A look at the funniest, most entertaining, and outrageous tweets from some of the biggest names in hip hop.
Kanye wept. Drake reigned. Dark Sky Paradise happened. This week in hip-hop can be summarized in those three tersely worded sentences. It makes sense because this week has been weird everywhere else. There's something going about a dress and llamas. Hip-hop was a small bubble this week, but it's still an existing bubble. So, of course, we got that 140 Bars Or Less.
Recently, we felt our childhood selves get pimp slapped back to reality with the forthcoming allegations that MTV's "Pimp My Ride" is guilty of deceiving both its viewers and contestants. The monitors on the back of each headrest rarely worked, high-tech contraptions were added just for TV, and contestant reactions were exaggerated.
Yesterday, amid flamethrower bursts and a gaggle of up-and-coming grime artists, Kanye West debuted the third song we've heard from his upcoming album thus far.
Critics are always fighting conflicting urges. On the one hand, there's the need to be objective and evaluate each work on its own merits. On the other, there's the desire to fit each new release from an artist into an over-arcing career narrative. The trick is to find a balance between the two.
Last month we took a look at Nate Dogg's dopest features, but the late legend put out some incredible work of his own too. We felt it was only right to take a look at 10 originals Nate Dogg put out, including ones released by 213, his group with Snoop Dogg and Warren G.
Dark Sky Paradise dropped earlier this week, with Big Sean set to move just under 150,000 copies, and now comes time to break it down on "Samples Of The Week." Although the album is a bit darker and more modern-sounding than Hall Of Fame and Finally Famous, it still makes use of some dope samples, with producers Kanye West and Key Wane digging some gold out of the crates.
We've reached a day and age when a new Kanye West interview is an event in and of itself. Thanks in part to his iconic "George Bush hates black people" quip in 2005 and a pair of headline-worthy outbursts two years ago, Mr.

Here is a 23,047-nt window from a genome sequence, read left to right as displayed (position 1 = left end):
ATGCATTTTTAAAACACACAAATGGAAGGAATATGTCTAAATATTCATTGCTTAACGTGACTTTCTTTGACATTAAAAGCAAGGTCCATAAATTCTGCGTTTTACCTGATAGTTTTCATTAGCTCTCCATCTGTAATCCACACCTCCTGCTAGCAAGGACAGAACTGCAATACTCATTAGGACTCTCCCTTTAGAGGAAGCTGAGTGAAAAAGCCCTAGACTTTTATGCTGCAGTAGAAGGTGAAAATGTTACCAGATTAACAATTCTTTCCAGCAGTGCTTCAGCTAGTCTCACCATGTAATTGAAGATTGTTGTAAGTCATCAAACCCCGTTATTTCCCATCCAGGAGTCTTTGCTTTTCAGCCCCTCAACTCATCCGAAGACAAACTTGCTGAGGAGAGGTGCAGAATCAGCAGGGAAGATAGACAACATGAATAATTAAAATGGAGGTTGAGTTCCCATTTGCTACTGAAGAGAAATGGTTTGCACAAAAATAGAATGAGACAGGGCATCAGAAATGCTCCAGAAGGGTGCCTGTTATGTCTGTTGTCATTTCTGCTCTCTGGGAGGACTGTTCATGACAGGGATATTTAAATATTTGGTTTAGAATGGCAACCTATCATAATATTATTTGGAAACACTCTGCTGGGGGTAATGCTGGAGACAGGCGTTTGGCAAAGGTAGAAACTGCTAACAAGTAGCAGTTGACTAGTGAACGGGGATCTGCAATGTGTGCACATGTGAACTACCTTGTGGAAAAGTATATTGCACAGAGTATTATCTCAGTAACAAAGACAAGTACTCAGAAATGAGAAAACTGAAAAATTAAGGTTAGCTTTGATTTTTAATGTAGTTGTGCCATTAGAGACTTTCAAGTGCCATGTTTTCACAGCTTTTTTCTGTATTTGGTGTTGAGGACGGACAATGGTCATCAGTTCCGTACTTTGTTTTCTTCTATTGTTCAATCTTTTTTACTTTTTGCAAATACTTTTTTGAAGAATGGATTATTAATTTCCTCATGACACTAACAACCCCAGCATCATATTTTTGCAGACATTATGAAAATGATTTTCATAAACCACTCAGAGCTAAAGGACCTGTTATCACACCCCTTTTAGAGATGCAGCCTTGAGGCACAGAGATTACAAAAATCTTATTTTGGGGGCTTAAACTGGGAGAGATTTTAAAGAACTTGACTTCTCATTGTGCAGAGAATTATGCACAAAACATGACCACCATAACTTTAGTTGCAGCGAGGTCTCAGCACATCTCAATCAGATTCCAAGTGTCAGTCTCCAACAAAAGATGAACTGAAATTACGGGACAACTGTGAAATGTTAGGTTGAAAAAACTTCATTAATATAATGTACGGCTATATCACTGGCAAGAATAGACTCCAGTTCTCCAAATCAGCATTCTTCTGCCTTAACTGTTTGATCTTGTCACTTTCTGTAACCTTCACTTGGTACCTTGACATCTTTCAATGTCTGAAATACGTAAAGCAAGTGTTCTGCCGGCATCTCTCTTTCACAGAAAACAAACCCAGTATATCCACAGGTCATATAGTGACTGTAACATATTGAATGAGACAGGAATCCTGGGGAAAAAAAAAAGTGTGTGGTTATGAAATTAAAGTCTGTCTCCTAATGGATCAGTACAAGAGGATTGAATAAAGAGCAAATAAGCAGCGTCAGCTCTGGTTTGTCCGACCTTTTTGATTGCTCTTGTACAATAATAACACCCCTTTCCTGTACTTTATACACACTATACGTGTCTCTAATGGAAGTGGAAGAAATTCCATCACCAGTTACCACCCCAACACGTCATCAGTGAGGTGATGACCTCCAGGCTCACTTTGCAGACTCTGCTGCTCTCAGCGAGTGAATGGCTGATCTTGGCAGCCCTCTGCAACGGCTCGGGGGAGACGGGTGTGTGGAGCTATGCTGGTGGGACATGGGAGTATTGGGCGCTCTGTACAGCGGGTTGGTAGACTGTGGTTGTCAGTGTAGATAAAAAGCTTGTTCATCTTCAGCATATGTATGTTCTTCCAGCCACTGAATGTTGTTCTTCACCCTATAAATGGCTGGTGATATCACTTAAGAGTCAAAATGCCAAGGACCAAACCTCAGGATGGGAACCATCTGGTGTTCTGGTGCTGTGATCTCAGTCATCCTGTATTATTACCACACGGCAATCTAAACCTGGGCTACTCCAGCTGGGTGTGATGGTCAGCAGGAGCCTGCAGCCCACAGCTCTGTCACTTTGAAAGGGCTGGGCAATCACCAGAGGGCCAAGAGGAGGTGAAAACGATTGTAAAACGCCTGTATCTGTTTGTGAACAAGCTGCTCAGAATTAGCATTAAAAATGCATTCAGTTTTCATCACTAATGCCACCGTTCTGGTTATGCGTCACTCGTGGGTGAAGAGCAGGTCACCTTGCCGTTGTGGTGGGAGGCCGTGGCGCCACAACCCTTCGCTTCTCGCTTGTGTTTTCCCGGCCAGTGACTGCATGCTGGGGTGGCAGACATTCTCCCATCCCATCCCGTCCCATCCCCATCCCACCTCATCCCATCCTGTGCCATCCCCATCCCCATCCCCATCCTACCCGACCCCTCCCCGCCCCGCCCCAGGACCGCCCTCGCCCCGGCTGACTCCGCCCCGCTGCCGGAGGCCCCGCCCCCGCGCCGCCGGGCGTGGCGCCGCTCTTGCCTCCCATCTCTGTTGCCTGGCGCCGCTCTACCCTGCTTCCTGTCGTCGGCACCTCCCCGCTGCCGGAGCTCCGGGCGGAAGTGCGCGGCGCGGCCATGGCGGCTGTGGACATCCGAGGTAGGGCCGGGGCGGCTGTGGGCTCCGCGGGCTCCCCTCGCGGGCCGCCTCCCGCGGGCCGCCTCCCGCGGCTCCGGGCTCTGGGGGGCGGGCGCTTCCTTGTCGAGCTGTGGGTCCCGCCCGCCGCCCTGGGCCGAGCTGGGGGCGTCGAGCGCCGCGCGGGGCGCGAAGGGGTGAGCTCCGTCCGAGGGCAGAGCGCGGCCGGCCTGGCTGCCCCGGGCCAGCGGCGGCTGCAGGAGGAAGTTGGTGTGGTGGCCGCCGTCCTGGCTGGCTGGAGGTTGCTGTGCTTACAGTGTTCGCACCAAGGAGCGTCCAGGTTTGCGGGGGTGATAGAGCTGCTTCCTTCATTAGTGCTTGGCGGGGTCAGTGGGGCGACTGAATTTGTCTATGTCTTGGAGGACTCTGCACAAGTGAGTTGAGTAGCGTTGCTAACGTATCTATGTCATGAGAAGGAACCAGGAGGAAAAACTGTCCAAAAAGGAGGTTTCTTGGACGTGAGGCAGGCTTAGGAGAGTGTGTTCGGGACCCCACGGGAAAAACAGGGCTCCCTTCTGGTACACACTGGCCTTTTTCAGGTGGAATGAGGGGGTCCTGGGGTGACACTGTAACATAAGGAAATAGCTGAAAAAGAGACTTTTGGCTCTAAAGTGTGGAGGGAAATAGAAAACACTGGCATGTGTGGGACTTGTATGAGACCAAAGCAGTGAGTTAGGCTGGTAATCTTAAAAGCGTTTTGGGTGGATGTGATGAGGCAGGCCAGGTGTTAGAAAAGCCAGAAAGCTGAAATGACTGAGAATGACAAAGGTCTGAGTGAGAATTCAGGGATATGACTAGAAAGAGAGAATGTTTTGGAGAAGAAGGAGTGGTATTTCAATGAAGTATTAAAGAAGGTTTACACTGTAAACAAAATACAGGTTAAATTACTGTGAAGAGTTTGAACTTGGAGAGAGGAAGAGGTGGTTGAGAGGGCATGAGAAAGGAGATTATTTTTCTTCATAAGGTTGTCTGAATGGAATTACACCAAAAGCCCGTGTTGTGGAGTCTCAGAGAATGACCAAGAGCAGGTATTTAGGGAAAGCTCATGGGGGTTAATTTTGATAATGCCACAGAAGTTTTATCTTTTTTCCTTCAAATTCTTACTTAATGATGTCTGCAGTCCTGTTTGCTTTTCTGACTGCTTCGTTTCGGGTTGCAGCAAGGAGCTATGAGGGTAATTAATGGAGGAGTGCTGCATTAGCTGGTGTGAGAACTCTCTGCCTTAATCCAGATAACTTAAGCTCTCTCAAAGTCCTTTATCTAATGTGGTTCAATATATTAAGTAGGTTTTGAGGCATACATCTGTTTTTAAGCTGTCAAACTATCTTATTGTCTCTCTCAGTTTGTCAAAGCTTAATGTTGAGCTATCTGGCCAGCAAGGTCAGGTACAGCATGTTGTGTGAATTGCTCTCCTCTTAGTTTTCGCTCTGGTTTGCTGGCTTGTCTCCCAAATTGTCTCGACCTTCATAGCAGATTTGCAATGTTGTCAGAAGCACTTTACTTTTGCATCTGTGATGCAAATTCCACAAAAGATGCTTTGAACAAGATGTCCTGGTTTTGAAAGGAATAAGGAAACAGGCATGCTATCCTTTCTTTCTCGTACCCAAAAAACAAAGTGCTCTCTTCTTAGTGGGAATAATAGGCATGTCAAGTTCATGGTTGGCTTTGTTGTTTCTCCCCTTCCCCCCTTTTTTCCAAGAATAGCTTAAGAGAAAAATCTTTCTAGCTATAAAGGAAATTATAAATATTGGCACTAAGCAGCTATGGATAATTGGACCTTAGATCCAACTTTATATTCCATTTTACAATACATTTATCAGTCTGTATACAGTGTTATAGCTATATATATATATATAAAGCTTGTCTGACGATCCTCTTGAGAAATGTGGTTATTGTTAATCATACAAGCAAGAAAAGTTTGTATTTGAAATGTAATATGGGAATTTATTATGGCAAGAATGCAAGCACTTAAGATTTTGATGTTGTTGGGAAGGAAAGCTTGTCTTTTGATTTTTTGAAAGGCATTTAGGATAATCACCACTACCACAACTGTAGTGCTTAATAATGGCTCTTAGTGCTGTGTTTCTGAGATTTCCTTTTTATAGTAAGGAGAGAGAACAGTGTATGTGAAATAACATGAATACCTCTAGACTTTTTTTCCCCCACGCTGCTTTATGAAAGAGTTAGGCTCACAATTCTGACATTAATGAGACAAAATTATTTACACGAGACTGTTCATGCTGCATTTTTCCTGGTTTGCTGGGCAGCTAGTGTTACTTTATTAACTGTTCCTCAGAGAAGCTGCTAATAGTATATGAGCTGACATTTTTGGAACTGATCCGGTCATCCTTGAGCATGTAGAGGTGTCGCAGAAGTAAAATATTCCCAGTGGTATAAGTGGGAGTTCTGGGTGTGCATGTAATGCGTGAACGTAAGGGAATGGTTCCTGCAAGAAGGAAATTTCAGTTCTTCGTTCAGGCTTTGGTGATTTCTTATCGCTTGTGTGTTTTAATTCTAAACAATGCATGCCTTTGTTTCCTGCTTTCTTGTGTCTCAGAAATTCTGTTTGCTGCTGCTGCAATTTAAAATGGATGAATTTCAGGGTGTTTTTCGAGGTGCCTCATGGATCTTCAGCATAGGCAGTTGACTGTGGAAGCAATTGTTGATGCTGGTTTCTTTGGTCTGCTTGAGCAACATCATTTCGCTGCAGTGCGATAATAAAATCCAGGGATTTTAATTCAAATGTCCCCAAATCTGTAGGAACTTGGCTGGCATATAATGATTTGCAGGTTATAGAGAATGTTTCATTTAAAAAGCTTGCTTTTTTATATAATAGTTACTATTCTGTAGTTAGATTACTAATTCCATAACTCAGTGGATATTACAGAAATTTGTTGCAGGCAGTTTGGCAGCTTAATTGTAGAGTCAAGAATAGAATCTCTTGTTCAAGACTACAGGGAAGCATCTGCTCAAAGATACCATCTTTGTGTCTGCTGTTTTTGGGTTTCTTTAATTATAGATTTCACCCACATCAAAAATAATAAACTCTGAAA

Yesterday, we learned that Donald Glover might not be calling himself Childish Gambino for much longer. As that's the only rap name we know him by, this came as a bit of a shock, but it's far from the first surprising move of his career.
After months of singles, promotion and interviews, yesterday marked the release of Big Sean's hotly-anticipated third album, Dark Sky Paradise. Packing in tons of witty wordplay, Sean Don made what is probably the best album of his young career, and now comes the time to break the whole deluxe edition down in a new edition of "By The Numbers."
Here it is, our weekly rundown of the best of our Top 20. Please keep in mind this list was culled from the top of our charts, so more popular artists are more likely to be represented. For a look at under-the-radar tracks, check out Underrated Audio.
In an Atlanta currently populated with colorful stars such as Migos, Rich Homie Quan, Young Thug and Rome Fortune, Peewee Longway tends to slip under the radar. He's not as prolific as his peers, has yet to score a big radio hit and had the misfortune of being signed to 1017 Records just as Gucci Mane went away to prison, all of which make him less visible to the public.
It's just been announced that Meek Mill will support Nicki on the "Pinkprint" tour. Judging by his personality, Meek is no "opening act," but for Nicki, he'll gladly make an exception. In his own words, Nicki Minaj is "da best female ever". That tweet was from three years ago, and Meek's thirst goes back even further than that. Meek first tweeted about Nicki in October of 2009.
In 2002, one-hit-wonder Tweet, dropped that one hit that jumped to number one on Billboard' hip hop chart and all the way to lucky number seven on the hot 100 chart.
Whether they're teaming up against Drake on Hot 97 or popping bottles together in the club, Chris Brown and Tyga have had quite the bromance going for a number of years now.
Straight out of Long Beach, CA, Joey Fatts is the epitome of a rapper from the streets. He tells his story of being raised in the same neighborhood that was home to hip hop legends Snoop Dogg and Nate Dogg on Ill Streets Blues. Similar to them, he is able to inspire and motivate with lyrics that detail the hard work, dedication, and heart necessary to make it out of the streets.